Three Things You Need to Know about the Humanitarian Crisis in Afghanistan
“Afghans are resilient, not by choice but by need. We know how to celebrate life despite the constant violence we are subjected to if we are to remain sane and happy” – Maryam Atahi, Save the Children
Even though Afghanistan may appear on a path towards peace, decades of conflict created widespread humanitarian need within the country. According to the 2019 Humanitarian Response Plan (HRP), over 6.3 million Afghans currently require humanitarian assistance, and ongoing insecurity makes it difficult for humanitarians to operate.
Increased help starts with increased awareness, so here are three important things to know about the humanitarian situation in Afghanistan:
1. Both internal and outbound displacements are severe.
Intense insecurity and active conflict have created a massive internal displacement problem in Afghanistan. Projections indicate that 800,000 people will become internally displaced persons (IDPs) in 2019. Along with violent conflict, natural disasters continue to cause internal displacement. In 2018, around 275,000 people were displaced internally by drought — more than the number of people displaced by conflict. Flash flooding in March 2019 increased the humanitarian needs of 163,000 people and displaced over 42,000.
Ongoing conflict also created 2.6 million Afghan refugees globally, a number second only to the Syrian refugee population. Afghan refugees are increasingly threatened by forced returns, as countries like Pakistan and Iran send refugees back. Forced returns of refugees, or refoulement, is illegal under customary international law.
Faced with this rapidly growing displaced population, humanitarians are struggling to effectively meet people’s needs with regards to protection, shelter, food, water, and health care. With their livelihoods disrupted, IDPs and returnees from neighboring countries remain among the most impoverished and vulnerable populations in Afghanistan.
2. Insecurity is ever-present.
Overall insecurity due to conflict by all parties has severely affected civilians and civilian infrastructure, namely schools and hospitals. The country has also seen increased activity and presence of sanctioned groups, including Islamic State Khorasan (IS-K). The United Nations Assistance Mission in Afghanistan (UNAMA)’s Midyear Update reported a 31% increase in airstrikes and a 39% increase in casualties (363 deaths and 156 injured) from those airstrikes in the first half of 2019.
Attacks on civilians and infrastructure impact access to education and healthcare facilities as well as access to water supplies, food, and roads. Conflict parties frequently occupy schools for military use, in clear breach of International Humanitarian Law (IHL). Beginning in 2018, the Taliban has expressly targeted girls’ schools for destruction, adversely affecting girls’ right to access education.
The bombings and destruction of healthcare facilities by both the Taliban and U.S- led coalition forces (ISAF) demonstrates the dangers humanitarian actors face working in these spaces. The 2015 attack by U.S. coalition forces on a Médecins Sans Frontières (MSF) hospital in Kunduz is one such example. Furthermore, the destruction of healthcare facilities exacerbates the already-precarious healthcare landscape in Afghanistan. Lastly, the tumultuous elections process caused uncertainty around the Afghan leadership in the country.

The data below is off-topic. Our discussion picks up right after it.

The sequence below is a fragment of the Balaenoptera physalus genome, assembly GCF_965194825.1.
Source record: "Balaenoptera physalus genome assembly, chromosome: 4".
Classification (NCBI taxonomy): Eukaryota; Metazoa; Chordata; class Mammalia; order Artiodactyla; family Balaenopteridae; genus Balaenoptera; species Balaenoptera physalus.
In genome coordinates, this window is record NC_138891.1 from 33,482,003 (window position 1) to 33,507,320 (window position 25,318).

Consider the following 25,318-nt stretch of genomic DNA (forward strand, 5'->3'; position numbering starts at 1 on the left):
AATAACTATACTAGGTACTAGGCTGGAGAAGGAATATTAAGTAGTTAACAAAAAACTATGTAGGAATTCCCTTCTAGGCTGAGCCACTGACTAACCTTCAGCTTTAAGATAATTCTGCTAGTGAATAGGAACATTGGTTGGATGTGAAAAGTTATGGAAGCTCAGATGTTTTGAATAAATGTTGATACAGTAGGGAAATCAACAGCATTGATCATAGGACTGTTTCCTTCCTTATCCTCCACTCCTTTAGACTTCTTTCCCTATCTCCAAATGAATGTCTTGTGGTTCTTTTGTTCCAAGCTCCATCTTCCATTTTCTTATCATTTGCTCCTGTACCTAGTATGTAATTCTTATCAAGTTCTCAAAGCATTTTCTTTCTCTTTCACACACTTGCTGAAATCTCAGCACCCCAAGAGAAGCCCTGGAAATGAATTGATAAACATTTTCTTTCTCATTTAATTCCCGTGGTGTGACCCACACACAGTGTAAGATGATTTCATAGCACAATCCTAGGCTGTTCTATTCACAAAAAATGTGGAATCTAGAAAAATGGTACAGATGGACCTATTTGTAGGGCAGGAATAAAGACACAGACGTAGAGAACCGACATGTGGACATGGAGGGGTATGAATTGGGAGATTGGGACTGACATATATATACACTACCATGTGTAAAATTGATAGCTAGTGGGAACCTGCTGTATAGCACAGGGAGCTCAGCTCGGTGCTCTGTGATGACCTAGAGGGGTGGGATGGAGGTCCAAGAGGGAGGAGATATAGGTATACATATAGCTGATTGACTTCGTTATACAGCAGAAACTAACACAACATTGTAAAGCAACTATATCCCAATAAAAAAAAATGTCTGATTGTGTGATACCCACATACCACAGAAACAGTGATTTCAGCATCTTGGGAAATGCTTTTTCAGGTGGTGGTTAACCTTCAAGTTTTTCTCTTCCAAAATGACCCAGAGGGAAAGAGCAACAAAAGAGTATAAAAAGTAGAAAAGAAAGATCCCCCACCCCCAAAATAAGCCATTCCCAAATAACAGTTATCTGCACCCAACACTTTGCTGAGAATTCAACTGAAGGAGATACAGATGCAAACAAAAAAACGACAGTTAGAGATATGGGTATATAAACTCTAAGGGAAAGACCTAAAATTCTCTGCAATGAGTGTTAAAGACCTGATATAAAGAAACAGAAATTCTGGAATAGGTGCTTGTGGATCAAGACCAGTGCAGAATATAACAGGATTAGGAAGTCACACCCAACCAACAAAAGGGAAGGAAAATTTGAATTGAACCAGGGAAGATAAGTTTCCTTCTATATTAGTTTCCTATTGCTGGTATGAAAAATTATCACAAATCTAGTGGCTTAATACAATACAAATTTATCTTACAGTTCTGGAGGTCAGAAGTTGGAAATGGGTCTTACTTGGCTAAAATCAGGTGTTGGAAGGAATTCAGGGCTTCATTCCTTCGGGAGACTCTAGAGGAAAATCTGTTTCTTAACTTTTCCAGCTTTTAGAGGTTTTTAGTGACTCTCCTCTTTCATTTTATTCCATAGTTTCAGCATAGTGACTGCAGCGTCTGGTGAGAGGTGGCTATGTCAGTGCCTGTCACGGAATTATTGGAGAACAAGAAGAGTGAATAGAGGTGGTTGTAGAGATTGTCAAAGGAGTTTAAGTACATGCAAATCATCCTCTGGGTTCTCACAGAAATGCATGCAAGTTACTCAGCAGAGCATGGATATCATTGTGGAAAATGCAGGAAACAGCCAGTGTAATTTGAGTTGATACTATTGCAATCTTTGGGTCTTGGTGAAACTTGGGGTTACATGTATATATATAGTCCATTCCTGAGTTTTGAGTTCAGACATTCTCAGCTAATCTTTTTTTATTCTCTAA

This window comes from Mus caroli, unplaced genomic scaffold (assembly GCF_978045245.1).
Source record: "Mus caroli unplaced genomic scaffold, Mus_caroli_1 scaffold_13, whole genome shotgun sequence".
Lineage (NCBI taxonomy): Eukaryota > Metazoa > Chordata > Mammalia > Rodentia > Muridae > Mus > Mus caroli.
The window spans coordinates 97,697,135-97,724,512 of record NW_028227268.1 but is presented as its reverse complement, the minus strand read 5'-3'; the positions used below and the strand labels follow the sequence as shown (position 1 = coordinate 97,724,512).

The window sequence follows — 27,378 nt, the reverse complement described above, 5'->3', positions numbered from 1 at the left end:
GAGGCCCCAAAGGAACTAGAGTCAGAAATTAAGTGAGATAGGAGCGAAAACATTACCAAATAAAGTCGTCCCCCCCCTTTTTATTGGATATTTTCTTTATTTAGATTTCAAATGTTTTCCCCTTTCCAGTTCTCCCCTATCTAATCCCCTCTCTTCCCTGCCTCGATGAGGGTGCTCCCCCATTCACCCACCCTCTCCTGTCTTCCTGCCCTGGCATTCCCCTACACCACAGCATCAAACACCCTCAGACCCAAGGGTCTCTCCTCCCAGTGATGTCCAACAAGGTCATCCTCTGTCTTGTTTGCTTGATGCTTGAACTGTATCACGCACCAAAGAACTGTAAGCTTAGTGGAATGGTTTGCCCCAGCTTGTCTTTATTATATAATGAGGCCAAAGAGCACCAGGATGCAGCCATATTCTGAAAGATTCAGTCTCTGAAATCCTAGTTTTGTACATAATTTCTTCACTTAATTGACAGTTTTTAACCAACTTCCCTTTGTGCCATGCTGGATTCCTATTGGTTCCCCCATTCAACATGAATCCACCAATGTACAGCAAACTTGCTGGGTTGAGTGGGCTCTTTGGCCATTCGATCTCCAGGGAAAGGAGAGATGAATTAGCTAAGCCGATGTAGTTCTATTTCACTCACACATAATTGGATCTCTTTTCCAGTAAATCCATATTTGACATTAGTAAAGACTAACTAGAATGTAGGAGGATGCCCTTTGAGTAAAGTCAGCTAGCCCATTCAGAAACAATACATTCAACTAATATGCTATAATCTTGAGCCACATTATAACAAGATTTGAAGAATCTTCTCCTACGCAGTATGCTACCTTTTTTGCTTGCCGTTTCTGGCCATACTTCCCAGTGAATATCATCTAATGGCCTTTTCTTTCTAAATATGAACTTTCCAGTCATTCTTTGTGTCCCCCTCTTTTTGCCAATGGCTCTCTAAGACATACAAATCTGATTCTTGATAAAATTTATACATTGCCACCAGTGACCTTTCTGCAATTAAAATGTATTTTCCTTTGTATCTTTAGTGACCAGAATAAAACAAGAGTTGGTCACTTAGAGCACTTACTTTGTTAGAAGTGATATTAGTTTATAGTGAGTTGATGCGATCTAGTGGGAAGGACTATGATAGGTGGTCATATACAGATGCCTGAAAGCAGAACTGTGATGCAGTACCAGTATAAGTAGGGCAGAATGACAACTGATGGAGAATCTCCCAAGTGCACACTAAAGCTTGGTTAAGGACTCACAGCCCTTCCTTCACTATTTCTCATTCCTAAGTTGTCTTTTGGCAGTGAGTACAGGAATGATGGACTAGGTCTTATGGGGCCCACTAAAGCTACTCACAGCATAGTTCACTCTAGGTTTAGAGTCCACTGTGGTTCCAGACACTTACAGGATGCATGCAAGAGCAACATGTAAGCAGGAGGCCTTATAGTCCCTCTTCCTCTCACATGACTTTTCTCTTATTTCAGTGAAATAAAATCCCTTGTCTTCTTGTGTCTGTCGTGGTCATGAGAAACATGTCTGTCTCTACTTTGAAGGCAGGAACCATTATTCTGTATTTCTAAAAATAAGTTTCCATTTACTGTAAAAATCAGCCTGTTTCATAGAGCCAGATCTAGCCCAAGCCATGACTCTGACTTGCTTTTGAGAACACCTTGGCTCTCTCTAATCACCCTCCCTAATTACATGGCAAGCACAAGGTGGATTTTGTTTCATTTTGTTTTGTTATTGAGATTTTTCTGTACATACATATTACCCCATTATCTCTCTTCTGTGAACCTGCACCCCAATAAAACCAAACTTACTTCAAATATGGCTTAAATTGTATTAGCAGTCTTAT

These problems not only make it more difficult for humanitarian actors to work effectively, they prevent Afghan civilians from feeling a sense of safety and security.
3. Access to populations in need remains the foremost challenge for humanitarian actors.
Due to continuing insecurity perpetrated by all conflict parties, humanitarian actors face difficulties accessing remote areas of the country to assist populations in need and/or areas that require transit across conflict lines. According to ACAPS, Afghanistan’s overall access ranking as of May 2019 is 4 (nearly inaccessible) due to many contested or Taliban-controlled areas. Poor road conditions, remoteness, and mountainous terrain restrict access, as has severe flooding in February and March 2019. As a result of constant attacks on hospitals and other health facilities by Taliban forces, health facilities are not readily accessible. Cell towers are predominantly scattered around big cities, limiting communications services for rural populations.
Looking forward, it seems that the improvement of the humanitarian situation in Afghanistan will largely depend on funding and security. Without adequate resources, there is no way for humanitarians to address the scale of humanitarian need in Afghanistan. Conflict between the Taliban, IS-K, and government forces will only continue to increase displacement and humanitarian needs. Furthermore, the upcoming presidential elections are likely to spark additional insecurity, and political violence may inhibit humanitarian access.
After 18 years of conflict, Afghanistan today continues to face a humanitarian crisis worsened by political instability and ongoing violence, while the focus of the international community lies elsewhere.
InterAction’s humanitarian team undertook a mission to Afghanistan in September 2019 and will produce a report in October regarding how the humanitarian response can be improved to best meet the needs of conflict and climate affected people. Stay tuned!
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To learn more:
- 2019 Afghanistan Humanitarian Needs Overview
- ACAPS: Displacement and Access in Afghanistan: Scenarios
- Current updates on the humanitarian situation in Afghanistan from OCHA
- NRC: Returning to What? The Challenges Displaced Afghans Face in Securing Durable Solutions
- UNAMA Midyear Update on the Protection of Civilians in Armed Conflict